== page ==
Don’t invite death to dinner

Hold on

Hold on

Becky Husky

When in Taiwan, don’t just stick your chopsticks in the rice bowl.

In any culture, there are certain norms and customs a foreigner must watch out for. My current stay in Taiwan has been an interesting lesson in behavior. Ignorance of something such as chopstick etiquette could lead to a bit of embarrassment.

After eating a meal in Taiwan, it is important to never leave your chopsticks standing up in the bowl. This action is symbolic of incense sticks used at funerals and in temples. It is a sign of bad luck and is the equivalent of inviting the dead to dine at your table. Instead, chopsticks should be laid across the top of the bowl or in a chopstick holder. During my first few restaurant outings, I often forgot this simple rule. But, an uneasy glance from a neighboring diner was always enough to spark my memory.

Another thing to remember while dining out is the custom of tipping. In the United States, tipping is most often expected and becomes habitual. Even in a foreign country, I find the urge to drop a few bills onto the table. But, on the island of Taiwan, tipping in most restaurants is seen as an offense. In fact, tips are usually only given to bellhops at expensive hotels. Overall, tipping seems to be a custom not adopted by the Taiwanese.

At home, I beckon a person with my palm turned upward while wiggling my hand or a single finger back and forth. In Taiwan, this same gesture is used only for animals, and is considered rude when used on a person. Instead, a person beckons by turning the palm down and making a sort of scratching motion with the fingers. This motion resembles the American gesture for “shoo.” I often think people are shooing me away, when really they’re calling me over.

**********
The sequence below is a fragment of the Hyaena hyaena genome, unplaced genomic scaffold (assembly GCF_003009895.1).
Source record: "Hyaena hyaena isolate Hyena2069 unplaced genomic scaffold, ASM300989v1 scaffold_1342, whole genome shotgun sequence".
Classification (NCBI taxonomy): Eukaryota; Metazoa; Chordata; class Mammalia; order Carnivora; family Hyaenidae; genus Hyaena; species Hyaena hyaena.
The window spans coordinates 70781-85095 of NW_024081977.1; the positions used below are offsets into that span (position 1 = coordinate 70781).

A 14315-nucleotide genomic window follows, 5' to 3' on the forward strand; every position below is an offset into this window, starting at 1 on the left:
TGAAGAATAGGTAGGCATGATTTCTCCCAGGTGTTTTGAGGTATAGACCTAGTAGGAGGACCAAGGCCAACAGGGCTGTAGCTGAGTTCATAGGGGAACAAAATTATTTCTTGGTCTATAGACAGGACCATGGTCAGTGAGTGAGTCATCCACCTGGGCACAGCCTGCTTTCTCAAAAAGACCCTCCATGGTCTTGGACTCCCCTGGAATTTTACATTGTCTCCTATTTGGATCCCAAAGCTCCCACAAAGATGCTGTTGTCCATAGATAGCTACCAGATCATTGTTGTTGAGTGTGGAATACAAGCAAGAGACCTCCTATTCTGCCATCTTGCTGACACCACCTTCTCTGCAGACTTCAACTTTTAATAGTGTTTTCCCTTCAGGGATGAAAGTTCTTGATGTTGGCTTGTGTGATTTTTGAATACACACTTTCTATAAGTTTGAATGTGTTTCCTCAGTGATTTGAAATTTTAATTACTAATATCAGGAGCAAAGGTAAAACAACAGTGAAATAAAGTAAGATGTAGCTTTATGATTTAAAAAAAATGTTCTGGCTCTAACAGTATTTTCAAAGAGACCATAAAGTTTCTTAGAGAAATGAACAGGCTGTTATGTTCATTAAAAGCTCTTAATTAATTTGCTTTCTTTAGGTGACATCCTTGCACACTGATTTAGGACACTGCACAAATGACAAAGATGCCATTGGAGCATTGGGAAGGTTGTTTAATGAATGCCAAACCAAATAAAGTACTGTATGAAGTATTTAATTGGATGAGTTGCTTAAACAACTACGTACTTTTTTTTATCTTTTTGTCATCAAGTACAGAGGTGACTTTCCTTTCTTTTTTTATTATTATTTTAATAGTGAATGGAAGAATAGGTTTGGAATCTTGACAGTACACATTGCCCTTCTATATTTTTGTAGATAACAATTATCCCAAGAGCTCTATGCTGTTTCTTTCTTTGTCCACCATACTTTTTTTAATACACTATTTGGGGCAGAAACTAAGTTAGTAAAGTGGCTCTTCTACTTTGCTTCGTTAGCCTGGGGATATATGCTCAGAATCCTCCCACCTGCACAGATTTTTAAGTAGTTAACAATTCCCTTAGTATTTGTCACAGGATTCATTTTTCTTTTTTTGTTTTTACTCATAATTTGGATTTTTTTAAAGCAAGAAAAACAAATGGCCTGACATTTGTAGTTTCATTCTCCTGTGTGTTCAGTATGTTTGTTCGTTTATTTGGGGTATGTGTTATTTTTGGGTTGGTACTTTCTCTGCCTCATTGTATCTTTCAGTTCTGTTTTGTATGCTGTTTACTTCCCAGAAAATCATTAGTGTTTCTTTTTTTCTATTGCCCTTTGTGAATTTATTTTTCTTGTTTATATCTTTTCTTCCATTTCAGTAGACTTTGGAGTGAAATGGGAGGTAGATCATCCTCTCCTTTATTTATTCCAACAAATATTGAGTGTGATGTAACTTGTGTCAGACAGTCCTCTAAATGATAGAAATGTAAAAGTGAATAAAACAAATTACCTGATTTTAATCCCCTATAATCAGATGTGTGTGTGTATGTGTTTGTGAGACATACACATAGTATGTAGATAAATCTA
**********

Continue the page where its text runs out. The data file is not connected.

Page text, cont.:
Over the past two months, I have learned that wearing sandals is much more convenient than wearing lace up shoes. Here, it is customary to remove your shoes when entering a person’s home or other specified places. The classroom where I teach my English classes is one of these places. At first, it seemed quite odd, showing my bare feet to a room full of students. But, I have since learned to bring along a pair of slippers and don’t mind the excuse to don something cozy.

Aside from these everyday norms, I have also discovered certain Taiwanese superstitions that aren’t so obvious. For example, I have heard that it is bad luck to give someone an umbrella. Apparently, the Chinese word for umbrella is very similar to the phrase “to break apart.” So, offering this taboo gift to a friend could be taken as an omen that you will never meet again. Similarly, it is also bad luck to present a friend with a clock or a handkerchief. But fortunately, the bad luck of such a gift can be offset if the receiver offers the giver a small amount of money, making the exchange a purchase rather than a gift.

Learning bits of Taiwan customs is something I enjoy day to day. I have successfully remembered where to place my shoes and where not to place my chopsticks. Now, I just need to remember not to give anyone an umbrella.